Pastor Maldonado insists that there are no lasting effects from his accident in Monaco that will affect his performance in Canada this weekend.
The Venezuelan made heavy contact with the barriers at Tabac after Marussia rival Max Chilton failed to spot him attempting to pass on the outside exiting the chicane, and brought out the red flag as his Williams was enveloped in the safety barrier. Despite admitting late last week that he was still in pain from the heavy bruising he sustained in the shunt, Maldonado arrived in Montreal insisting that he was now on the mend.
“No, no, I'm okay,” he claimed, “I was okay [after the accident]. It was a reset.”
The same could not be said for Maldonado's FW35, which was damaged beyond repair within the time available between races, and the Venezuelan will therefore have a new chassis for the Circuit Gilles Villeneuve.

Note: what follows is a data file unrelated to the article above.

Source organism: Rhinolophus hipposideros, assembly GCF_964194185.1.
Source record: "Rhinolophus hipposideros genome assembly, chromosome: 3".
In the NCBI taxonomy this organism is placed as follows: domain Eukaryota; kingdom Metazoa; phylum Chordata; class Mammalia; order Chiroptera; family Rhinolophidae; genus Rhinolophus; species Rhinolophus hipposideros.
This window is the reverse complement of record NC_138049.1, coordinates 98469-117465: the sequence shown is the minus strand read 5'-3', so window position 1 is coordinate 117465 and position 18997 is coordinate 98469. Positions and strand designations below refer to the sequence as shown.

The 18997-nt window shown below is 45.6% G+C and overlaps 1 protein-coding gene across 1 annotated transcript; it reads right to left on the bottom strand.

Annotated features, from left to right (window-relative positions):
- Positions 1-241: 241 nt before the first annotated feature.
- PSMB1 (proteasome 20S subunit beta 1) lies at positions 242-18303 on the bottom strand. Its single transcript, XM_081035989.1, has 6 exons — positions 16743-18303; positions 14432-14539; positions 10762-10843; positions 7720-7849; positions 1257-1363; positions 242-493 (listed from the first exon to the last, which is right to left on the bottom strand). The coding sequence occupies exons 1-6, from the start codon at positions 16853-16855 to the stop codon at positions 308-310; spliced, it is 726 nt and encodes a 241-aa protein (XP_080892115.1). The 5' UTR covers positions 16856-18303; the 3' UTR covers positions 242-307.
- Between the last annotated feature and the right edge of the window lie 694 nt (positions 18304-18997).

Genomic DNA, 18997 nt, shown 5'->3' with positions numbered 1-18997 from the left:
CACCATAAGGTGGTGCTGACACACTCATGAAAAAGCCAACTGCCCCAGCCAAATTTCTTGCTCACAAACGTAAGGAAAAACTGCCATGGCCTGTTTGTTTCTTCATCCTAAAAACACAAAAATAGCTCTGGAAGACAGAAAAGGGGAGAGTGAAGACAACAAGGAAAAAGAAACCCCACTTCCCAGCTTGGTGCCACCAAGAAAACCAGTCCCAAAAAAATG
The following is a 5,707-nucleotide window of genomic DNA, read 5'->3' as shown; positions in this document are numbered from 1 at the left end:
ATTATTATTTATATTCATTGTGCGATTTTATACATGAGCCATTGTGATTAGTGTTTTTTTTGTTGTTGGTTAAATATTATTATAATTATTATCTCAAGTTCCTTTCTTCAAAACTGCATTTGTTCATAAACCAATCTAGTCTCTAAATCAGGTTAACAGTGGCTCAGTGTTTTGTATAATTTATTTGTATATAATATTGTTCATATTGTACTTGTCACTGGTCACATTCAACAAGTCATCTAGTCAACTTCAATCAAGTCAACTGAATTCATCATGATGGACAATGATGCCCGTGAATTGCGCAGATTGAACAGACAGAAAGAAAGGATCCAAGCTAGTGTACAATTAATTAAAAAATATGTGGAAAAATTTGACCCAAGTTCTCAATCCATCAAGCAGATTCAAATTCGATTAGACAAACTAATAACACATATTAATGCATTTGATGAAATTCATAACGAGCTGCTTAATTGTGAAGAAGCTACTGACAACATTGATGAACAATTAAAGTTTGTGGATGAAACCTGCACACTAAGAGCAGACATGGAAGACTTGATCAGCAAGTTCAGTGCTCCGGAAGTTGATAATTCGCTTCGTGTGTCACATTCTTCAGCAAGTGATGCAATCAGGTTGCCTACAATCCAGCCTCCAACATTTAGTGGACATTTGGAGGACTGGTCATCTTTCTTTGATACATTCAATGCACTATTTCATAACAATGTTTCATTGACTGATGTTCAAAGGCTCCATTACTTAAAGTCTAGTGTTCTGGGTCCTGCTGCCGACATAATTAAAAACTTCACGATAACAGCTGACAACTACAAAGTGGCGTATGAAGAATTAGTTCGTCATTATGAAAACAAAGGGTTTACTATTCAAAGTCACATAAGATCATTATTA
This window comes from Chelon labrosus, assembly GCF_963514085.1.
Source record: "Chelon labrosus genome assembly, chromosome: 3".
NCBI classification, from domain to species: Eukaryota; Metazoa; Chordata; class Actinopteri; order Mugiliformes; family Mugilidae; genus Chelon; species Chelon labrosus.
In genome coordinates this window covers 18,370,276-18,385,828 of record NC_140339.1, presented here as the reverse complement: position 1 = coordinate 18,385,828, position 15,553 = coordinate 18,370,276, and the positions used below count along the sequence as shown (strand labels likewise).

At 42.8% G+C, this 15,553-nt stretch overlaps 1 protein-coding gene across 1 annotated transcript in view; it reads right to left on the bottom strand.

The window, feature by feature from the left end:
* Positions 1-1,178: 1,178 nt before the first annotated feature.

Williams has not been able to match the performance step it achieved in 2012, and remains without a point after six rounds, but Maldonado insists that small gains continue to be made, even if having a new car this weekend is unlikely to suddenly propel him amongst the frontrunners.
“The chassis is more-or-less the same, just some new parts, aero parts,” he told journalists at the circuit, “Hopefully we are going to solve… not all the problems, but have a step forward. We have been expecting that for some time.
“It was quite difficult to understand the car since the beginning of the season, especially from the first race. We've been fighting a lot to try to fix the problems, [and] we have been working very hard, 24 hours a day, in the factory, especially in the wind tunnel.
“The problems are coming from the aerodynamics, [and] we've been trying to make some progress [there]. I think we understand now a bit more the car and, hopefully, this race should be much better for us.”